Samsung Galaxy S 4 hands-on


Taking 2012 by storm, Samsung catapulted all the way to the top last year, as the Korean based company delivered timeless devices over and over again with little pause for its rivals to combat its insatiable appetite. Claiming victory while looking down from the pinnacle of the mountain, Samsung as a whole transformed from being a competitor trying to emerge from a heap of hard rollers, to the one taking ownership of the crown in the smartphone kingdom. Today marks yet another triumphant push forward in retaining that prestigious crown, seeing that the highly anticipated Samsung Galaxy S IV just became official-official.

From a hardware standpoint, it doesn’t particularly come off so farfetched over other recent entrants in the Android space, but rather, it’s the incremental improvements in the experience that’s the focal point for this flagship. Are we disappointed by this shocking revelation? To an extent, yes, but that doesn’t mean that we should quickly look the other way – so let’s see if it can still make us salivate with anticipation.

Design

We’re not going to cover this portion as extensively as some of you would like. Why’s that you ask? Frankly, there isn’t a drastic redesign seen with the Galaxy S IV. Indeed, some of you will be bummed by this known fact, especially when you take into consideration that good looking designs are what people take notice first with most things. Strutting the familiar design style of its processor, the appearance, choice of materials, and build quality of Samsung Galaxy S IV remains largely the same.

While metal bodies melt our hearts, plastic ones don’t normally get the same kind of love. We can’t say we’re totally going gaga over this plastic chassis, which is strangely is more prone to smudges and fingerprints than before, but we do appreciate the subtle sprinkling of a new premium element on its body – a brushed metallic bezel outlining. Beyond that, it’s indistinguishably a “Galaxy” smartphone, recycling some of its predecessor’s design choices.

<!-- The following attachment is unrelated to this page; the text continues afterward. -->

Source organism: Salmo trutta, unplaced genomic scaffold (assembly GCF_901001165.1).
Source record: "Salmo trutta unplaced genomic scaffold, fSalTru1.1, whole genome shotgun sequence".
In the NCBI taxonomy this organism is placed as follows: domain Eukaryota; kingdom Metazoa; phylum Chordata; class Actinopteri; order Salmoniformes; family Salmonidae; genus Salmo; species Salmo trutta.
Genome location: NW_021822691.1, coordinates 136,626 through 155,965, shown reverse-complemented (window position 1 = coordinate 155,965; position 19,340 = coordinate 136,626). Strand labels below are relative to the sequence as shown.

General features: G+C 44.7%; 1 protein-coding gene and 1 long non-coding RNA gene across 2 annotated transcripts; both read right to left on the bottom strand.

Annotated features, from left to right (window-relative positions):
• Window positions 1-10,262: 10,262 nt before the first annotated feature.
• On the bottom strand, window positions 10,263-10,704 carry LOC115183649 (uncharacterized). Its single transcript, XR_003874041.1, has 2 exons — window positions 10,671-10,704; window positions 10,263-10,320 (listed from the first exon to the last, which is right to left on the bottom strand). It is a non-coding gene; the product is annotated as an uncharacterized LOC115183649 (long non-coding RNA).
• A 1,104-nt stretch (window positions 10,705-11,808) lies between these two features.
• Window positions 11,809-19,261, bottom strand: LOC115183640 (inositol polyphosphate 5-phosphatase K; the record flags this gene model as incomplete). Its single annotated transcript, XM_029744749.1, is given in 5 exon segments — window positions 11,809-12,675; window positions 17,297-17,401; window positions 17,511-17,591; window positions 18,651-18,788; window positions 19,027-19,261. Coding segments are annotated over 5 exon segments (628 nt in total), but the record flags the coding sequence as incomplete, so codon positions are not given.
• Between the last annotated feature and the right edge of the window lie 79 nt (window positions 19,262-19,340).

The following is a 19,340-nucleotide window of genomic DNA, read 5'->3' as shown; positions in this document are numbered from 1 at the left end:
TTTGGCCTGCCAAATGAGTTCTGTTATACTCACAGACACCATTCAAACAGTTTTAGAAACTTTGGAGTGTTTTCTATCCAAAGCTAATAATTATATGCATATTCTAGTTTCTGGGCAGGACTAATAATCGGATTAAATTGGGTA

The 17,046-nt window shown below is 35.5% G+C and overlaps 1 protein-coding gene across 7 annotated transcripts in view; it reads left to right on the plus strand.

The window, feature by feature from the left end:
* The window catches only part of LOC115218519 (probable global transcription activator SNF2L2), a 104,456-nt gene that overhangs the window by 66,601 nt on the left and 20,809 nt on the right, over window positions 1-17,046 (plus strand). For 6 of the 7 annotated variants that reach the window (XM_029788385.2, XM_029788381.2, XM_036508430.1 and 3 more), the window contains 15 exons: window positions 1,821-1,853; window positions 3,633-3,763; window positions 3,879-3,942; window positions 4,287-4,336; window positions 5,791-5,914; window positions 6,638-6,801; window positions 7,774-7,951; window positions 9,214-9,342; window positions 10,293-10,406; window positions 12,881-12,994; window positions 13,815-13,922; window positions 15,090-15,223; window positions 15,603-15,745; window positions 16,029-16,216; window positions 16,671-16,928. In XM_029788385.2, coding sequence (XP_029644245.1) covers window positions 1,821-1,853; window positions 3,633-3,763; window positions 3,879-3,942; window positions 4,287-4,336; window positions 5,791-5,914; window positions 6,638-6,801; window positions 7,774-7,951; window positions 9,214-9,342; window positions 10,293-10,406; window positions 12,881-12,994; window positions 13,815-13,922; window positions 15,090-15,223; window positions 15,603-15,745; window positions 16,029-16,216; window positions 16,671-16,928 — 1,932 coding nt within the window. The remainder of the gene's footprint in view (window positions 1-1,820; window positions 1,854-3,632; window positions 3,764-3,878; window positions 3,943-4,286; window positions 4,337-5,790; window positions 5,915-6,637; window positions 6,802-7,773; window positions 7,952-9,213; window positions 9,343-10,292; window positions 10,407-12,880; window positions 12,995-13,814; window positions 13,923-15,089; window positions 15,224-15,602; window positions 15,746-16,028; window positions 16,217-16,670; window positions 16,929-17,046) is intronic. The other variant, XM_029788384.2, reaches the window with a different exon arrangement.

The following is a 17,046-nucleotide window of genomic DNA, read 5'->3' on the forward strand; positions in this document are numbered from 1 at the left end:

Around the handset’s trim, we’re greeted to the same set of ports and buttons – these consist of its power button, volume control, 3.5mm headset jack, mic, noise-cancelling mic, and microUSB port. Just like before, the Galaxy S IV relies on the same MHL adapter to gain video-out functionality. However, they’re kind enough to discretely incorporate an IR blaster into the power button, which turns it into a universal remote. As for cameras, it’s carrying along a 2-megapixel front-facing one and a monster 13-megapixel rear snapper that shoots 1080ps videos. Thankfully, we’re given the conveniences of having a removable 2600 mAh battery and a microSD slot. Not surprisingly, the handset is going to be available in 16, 32, and 64GB capacities – with your choice of selecting it in either white frost or black mist.

No doubt we would’ve like to see something on a grander scale, but there’s consolation in the way Sammy has maintained the handset’s figure over its predecessor. We know it’s donning a larger 5-inch Full HD Super AMOLED Display, but remarkably enough, we’re most impressed by how they’ve kept its size the same. At 136.6mm x 69.8mm x 7.9mm in size, not only does it improve over the Galaxy S III’s already svelte figure, but it bests even some of the other recent heavy hitters new to the Android space – like the stylish HTC One. So yeah, it’s super thin and surprisingly easy to handle for something bearing a 5-inch screen!